Three common myths about ceiling fans - DC News FOX 5 DC WTTG

Three common myths about ceiling fans

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TAMPA (FOX 13) -

$35 a month: That’s the amount of money we might be wasting thanks to a common household myth.

Most people thin a ceiling fan cools the air and spins cheaply -- perhaps just pennies per month.

"Unfortunately it doesn't," said Robert Williams, a Duke Energy consumer advisor.

Williams debunked the myth that ceiling fans are cheap to run – specifically when they’re running around the clock.

First, Williams explained that ceiling fans are only effective in an occupied room.

"Ceiling fans do not cool rooms,” he said. “Ceiling fans cool people."

Fans merely circulate the air and give occupants the feeling of a lower temperature. So a fan that is running in an empty room is worthless.

"That's a waste of energy," he said.

Next, Williams estimated five fans hang from the typical home and that it costs $7 per month to run full time. Multiply those two and you discover a whopper of an unnecessary addition to your monthly electric bill.

“That's $35 bucks a month that it, conceivably, could cost," Williams said.

Williams said smart consumers should switch their fans off when they leave a room.

We questioned two other commonly held notions about fans:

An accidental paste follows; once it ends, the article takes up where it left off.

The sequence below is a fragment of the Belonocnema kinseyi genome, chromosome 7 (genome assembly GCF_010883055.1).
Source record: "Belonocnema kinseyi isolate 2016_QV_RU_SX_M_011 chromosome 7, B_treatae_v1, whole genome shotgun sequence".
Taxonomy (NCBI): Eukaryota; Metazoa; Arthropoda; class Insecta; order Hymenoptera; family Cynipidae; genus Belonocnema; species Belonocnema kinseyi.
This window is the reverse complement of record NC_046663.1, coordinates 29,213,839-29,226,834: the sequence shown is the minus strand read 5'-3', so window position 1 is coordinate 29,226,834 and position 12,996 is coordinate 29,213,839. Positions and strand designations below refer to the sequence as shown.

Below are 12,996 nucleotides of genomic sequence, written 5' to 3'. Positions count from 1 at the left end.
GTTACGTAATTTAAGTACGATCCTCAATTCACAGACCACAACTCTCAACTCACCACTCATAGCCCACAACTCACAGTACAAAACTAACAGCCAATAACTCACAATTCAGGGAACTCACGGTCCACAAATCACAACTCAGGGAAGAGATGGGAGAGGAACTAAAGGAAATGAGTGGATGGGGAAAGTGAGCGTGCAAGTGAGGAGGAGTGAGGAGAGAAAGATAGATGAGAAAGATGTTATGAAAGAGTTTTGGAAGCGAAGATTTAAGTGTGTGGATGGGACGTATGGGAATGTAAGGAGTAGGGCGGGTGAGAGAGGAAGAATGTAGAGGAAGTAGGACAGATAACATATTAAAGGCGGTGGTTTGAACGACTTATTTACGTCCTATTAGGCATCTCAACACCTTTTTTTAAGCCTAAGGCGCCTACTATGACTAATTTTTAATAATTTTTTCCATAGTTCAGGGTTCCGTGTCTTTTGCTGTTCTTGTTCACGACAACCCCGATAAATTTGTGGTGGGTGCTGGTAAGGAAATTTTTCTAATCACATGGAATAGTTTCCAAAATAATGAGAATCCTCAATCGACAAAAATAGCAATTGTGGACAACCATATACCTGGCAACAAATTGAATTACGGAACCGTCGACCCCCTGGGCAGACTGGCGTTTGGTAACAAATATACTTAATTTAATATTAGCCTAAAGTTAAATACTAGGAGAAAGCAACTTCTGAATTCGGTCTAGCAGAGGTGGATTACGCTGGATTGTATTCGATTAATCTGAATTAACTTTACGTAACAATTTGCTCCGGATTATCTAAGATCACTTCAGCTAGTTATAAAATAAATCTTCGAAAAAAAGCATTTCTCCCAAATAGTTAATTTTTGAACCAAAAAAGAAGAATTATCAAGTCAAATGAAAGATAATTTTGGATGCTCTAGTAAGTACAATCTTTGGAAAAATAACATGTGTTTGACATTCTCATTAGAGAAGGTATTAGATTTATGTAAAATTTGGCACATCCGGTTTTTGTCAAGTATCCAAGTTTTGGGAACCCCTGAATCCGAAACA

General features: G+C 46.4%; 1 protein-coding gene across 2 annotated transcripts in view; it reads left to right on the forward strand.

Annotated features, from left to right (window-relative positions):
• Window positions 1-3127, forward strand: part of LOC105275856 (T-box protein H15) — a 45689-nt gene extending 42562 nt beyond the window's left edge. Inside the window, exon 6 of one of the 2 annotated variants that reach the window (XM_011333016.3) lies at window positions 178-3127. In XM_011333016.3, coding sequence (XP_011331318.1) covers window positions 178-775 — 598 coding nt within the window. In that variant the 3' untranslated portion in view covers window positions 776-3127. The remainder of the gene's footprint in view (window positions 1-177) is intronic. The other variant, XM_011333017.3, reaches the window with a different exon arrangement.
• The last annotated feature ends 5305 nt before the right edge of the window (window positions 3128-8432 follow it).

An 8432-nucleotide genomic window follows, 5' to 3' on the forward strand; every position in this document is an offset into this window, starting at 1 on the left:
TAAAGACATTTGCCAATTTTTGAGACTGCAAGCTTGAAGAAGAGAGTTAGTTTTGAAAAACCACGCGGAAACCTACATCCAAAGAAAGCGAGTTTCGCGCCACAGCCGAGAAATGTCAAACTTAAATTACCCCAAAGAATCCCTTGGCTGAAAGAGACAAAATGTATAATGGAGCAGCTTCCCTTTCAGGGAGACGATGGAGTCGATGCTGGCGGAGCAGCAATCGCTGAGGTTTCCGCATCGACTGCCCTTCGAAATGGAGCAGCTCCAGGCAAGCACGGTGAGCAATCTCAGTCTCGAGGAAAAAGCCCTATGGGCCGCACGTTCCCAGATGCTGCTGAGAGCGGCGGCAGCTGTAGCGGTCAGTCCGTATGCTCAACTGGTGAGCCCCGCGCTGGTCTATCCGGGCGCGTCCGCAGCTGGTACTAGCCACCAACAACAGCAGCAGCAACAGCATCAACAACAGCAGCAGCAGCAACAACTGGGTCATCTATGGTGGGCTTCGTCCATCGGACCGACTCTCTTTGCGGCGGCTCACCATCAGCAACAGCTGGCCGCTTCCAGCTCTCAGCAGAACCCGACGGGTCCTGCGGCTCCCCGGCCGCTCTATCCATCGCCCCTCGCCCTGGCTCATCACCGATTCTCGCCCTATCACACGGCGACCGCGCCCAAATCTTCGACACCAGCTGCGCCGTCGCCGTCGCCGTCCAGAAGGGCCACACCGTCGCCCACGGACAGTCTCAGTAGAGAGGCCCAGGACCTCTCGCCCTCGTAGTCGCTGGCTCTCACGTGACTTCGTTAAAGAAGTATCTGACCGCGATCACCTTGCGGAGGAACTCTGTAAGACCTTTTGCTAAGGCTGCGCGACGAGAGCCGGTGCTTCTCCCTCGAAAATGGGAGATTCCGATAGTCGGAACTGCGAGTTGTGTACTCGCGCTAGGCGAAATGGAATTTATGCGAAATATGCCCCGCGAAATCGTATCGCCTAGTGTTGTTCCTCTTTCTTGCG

For years, I’ve heard that the invisible vortex fans create is too much for bugs. The thinking is, their little wings can’t keep up with the swirling air.

So we asked an expert.

Dr. Phillip Koehler, a renowned entomologist at The University of Florida, said lab experiments have shown mosquitoes are unable to bite at wind speeds in excess of 5 mph. Koehler said flies don't like wind either.

But breezy conditions are no replacement for repellant.


It’s probably coated in dust, but the little switch on the side of your ceiling fan has a big impact on how useful your fan is.

That switch controls which direction the blades spin. And Williams said it is vital for maximum efficiency.

"We have a winter season and we have a summer season," he said, noting that those seasons hinge on the switch.

Williams recommended counterclockwise for spring and summer, saying that direction helps lift warm air toward the ceiling. For fall and winter, Williams suggests turn your fan blade to clockwise, since that direction pulls warm air toward the floor.

Confession: most of the fans in my house were spinning the wrong way. That mistake has since been corrected!

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